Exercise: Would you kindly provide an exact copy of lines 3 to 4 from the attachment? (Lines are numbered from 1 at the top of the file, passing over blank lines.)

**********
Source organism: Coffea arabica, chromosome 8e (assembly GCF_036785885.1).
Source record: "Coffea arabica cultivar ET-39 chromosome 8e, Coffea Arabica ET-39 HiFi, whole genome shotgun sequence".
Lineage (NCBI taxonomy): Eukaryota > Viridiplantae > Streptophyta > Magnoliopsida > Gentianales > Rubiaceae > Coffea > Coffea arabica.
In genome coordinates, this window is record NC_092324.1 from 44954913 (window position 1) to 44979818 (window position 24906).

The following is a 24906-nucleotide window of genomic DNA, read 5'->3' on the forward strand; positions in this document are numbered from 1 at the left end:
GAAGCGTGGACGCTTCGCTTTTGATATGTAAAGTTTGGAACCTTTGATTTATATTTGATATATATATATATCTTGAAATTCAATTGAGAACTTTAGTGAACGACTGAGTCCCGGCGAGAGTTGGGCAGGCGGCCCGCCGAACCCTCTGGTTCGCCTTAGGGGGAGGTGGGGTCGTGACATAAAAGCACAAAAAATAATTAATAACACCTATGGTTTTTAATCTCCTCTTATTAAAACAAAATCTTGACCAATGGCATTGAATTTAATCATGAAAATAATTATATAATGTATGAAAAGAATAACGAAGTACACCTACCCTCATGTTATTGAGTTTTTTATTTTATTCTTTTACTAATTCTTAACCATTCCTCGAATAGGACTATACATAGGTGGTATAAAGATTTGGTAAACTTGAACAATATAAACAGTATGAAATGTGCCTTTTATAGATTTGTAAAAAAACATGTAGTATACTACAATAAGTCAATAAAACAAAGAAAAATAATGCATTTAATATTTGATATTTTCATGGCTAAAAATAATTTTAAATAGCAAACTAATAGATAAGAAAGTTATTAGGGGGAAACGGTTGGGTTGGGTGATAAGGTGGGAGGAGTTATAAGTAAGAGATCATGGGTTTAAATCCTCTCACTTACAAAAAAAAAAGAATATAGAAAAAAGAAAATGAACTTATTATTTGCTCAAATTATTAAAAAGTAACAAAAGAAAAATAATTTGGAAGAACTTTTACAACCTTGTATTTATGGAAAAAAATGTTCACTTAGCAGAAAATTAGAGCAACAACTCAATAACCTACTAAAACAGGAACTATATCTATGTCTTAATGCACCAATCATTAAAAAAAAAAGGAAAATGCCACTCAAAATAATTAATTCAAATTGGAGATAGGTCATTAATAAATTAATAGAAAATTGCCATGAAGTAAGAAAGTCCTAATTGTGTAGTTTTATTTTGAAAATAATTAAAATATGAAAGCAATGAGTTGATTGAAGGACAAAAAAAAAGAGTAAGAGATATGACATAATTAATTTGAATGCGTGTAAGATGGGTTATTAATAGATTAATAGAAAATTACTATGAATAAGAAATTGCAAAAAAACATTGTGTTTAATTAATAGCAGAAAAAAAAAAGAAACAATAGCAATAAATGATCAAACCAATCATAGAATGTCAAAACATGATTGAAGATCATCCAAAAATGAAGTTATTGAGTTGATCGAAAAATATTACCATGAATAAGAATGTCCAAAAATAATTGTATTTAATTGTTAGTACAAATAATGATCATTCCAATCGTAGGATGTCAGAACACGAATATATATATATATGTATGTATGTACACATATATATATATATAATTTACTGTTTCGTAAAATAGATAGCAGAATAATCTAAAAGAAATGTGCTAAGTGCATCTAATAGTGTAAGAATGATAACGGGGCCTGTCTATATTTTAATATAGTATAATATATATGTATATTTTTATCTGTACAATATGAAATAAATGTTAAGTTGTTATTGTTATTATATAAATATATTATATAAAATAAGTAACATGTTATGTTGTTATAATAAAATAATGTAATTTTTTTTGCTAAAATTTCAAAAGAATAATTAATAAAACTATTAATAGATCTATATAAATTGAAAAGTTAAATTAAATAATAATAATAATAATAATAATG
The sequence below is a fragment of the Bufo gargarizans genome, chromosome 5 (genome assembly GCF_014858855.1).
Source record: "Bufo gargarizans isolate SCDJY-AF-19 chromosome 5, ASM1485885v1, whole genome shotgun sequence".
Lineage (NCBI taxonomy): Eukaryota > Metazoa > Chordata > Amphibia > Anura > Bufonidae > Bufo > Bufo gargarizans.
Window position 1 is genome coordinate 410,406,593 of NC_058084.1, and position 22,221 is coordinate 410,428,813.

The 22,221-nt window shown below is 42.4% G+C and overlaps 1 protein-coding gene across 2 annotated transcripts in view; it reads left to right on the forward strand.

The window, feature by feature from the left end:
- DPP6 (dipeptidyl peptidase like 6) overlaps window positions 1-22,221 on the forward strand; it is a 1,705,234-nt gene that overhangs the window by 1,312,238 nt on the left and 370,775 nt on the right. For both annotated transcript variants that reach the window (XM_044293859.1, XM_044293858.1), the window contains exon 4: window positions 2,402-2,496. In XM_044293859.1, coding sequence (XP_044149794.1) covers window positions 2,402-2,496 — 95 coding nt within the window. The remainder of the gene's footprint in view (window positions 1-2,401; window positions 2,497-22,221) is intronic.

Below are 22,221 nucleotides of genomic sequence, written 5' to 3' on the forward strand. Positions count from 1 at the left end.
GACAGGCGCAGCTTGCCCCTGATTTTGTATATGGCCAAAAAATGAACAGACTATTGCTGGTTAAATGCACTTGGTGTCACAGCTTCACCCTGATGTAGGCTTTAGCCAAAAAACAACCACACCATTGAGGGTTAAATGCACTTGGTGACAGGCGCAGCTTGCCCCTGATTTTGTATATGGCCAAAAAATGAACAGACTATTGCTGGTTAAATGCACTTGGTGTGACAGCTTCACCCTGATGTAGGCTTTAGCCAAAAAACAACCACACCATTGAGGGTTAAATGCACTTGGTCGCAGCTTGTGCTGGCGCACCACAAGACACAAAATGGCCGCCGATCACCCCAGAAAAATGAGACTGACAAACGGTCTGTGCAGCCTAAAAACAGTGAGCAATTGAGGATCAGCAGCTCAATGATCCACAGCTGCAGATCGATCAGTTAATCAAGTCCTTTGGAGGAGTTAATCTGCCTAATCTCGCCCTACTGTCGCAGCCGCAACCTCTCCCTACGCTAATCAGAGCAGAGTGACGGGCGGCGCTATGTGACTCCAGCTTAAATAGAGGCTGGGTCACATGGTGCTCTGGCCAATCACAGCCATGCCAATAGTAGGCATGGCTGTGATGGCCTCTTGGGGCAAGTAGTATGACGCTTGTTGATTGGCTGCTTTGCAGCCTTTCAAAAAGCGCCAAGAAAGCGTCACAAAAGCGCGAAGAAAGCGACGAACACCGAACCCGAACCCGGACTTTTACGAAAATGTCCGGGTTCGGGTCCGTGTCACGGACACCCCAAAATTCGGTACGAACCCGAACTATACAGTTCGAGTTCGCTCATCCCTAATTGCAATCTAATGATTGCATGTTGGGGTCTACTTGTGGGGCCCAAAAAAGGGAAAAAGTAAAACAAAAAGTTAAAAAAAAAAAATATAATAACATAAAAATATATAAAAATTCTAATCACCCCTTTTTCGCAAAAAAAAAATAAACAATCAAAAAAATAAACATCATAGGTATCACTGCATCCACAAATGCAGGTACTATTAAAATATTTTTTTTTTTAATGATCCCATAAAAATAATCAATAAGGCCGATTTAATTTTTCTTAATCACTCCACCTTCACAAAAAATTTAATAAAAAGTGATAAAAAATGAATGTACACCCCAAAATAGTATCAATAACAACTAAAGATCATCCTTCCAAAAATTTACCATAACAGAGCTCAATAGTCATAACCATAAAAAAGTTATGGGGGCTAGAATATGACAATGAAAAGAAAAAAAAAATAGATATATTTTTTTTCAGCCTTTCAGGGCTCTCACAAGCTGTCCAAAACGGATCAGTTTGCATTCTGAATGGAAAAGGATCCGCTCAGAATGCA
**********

Lineage (NCBI taxonomy): Eukaryota > Viridiplantae > Streptophyta > Magnoliopsida > Gentianales > Rubiaceae > Coffea > Coffea arabica.
In genome coordinates, this window is record NC_092324.1 from 44954913 (window position 1) to 44979818 (window position 24906).